The Doctrine of “in Loco Parentis” in Anglo-Saxon Legal Systems and in the Republic of Latvia

Research output: Contribution to journalArticlepeer-review

11 Downloads (Pure)


This publication analyses the “in loco parentis” doctrine of Anglo-Saxon law, which means “in place of parents”. In particular, the authors seek to reveal the content, historical aspects of this concept and its expression in the Latvian legal system. This can be applied, for example, to the duty of employees of an educational institution who are required as part of their role to exercise a duty of care, as well as to enforce discipline, as aspects of cooperation between parents and the school. The practice of the European Court of Human Rights (ECHR) in connection with the “in loco parentis” doctrine is highlighted. The authors conduct a study using methods of interpreting the rules of law adopted in legal science: grammatical, historical, comparative, teleological method. An educational institution as a structure authorized by the state per se can be viewed as having an equivalent responsibility to that of a child’s parents. That is, the school, like parents, has an obligation to take care of the child, especially in relation to the child’s psycho-emotional well-being and physical safety. So, should the school staff take care of the child the same way the parents do? In the case of the Republic of Latvia, this is most clearly reflected in the scientific knowledge of pedagogy and in the practice of daily education.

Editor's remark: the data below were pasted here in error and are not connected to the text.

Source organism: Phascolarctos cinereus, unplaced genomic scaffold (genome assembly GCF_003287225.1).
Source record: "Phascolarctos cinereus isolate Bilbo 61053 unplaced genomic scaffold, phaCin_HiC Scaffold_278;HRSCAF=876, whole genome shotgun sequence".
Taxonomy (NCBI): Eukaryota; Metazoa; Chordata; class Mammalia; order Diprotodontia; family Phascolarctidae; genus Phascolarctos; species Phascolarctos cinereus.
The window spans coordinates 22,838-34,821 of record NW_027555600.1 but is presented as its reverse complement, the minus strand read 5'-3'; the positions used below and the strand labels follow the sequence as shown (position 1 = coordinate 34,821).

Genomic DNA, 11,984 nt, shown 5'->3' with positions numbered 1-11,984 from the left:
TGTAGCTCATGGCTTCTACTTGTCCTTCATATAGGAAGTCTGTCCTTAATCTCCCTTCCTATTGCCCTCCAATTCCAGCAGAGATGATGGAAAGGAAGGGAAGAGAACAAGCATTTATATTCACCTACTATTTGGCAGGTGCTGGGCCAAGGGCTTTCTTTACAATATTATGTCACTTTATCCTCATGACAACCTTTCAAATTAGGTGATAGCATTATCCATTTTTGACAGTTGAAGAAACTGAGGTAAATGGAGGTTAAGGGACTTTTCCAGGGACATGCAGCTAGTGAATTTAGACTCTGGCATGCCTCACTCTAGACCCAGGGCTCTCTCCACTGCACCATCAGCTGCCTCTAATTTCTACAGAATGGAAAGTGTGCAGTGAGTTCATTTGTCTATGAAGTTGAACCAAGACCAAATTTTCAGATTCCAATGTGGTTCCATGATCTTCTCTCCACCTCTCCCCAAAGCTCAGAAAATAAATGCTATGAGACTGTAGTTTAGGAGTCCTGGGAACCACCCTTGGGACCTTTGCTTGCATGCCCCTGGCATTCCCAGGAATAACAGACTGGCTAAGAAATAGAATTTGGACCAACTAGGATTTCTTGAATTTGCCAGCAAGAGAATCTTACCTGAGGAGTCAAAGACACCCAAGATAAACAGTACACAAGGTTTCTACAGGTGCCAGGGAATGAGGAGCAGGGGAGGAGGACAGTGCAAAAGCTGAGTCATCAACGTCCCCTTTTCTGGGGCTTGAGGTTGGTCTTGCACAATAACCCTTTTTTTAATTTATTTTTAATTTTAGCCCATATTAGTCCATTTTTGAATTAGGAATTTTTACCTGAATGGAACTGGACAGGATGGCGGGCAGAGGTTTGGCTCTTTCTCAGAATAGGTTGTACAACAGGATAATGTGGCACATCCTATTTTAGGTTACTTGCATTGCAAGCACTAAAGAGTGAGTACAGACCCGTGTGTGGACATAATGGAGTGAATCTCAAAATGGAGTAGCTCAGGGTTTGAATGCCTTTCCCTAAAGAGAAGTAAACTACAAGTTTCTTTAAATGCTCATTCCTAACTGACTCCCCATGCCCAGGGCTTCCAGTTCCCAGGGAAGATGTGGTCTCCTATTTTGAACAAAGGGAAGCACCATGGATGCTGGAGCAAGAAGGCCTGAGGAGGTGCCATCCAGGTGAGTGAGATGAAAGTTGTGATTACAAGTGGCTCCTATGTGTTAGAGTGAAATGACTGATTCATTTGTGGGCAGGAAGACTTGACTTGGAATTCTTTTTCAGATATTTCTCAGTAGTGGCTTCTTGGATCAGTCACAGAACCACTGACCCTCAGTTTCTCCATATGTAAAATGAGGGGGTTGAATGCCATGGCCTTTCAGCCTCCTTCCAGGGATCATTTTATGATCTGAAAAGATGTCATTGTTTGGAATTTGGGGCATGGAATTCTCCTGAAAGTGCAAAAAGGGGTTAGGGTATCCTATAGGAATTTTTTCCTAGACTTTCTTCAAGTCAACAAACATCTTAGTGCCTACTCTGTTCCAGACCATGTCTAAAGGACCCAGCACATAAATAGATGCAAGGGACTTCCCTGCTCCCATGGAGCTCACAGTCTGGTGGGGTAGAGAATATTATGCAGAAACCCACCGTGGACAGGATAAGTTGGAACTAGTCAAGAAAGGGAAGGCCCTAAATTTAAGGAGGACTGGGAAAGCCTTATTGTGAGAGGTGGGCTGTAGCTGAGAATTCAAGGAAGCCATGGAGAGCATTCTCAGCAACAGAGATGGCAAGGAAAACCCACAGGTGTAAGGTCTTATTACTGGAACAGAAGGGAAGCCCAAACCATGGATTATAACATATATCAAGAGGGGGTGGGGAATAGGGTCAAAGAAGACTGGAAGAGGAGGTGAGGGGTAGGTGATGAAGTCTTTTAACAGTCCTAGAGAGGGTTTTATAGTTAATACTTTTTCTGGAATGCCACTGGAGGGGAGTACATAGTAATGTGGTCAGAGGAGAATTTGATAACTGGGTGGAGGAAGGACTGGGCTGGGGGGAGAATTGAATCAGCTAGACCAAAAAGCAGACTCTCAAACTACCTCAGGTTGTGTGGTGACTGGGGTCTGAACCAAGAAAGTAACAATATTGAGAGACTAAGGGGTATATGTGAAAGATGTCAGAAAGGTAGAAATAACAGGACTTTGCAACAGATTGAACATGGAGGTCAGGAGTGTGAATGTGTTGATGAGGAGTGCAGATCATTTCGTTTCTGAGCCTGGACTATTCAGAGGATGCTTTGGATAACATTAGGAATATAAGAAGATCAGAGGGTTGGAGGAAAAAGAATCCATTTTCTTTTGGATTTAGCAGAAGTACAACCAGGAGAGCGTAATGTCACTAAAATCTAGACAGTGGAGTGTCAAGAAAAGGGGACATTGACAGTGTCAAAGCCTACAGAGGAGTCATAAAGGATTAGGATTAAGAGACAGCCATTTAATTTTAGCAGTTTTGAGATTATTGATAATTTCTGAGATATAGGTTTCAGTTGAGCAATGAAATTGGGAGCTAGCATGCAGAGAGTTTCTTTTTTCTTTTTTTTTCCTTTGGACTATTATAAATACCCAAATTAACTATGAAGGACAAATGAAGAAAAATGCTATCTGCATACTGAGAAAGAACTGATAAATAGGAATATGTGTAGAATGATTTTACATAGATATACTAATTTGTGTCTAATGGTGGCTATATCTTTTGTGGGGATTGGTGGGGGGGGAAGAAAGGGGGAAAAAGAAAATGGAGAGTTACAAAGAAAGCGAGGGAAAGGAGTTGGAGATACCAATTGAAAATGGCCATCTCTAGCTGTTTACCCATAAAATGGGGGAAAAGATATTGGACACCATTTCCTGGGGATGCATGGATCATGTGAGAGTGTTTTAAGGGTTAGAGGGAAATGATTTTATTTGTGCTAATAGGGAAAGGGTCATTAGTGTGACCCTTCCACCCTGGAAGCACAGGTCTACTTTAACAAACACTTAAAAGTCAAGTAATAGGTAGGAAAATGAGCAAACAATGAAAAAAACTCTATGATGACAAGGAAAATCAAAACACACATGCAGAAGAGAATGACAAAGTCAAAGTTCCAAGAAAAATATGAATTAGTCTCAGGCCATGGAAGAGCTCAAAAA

Original languageEnglish
Pages (from-to)293–308
Number of pages14
JournalJournal of the University of Latvia. Law
Publication statusPublished - Nov 2022


  • in loco parentis
  • education law
  • parents’ rights and duties
  • liability
  • schooling
  • parens patriae

Field of Science*

  • 5.5 Law

Publication Type*

  • 1.4. Reviewed scientific article published in Latvia or abroad in a scientific journal with an editorial board (including university editions)


Dive into the research topics of 'The Doctrine of “in Loco Parentis” in Anglo-Saxon Legal Systems and in the Republic of Latvia'. Together they form a unique fingerprint.

Cite this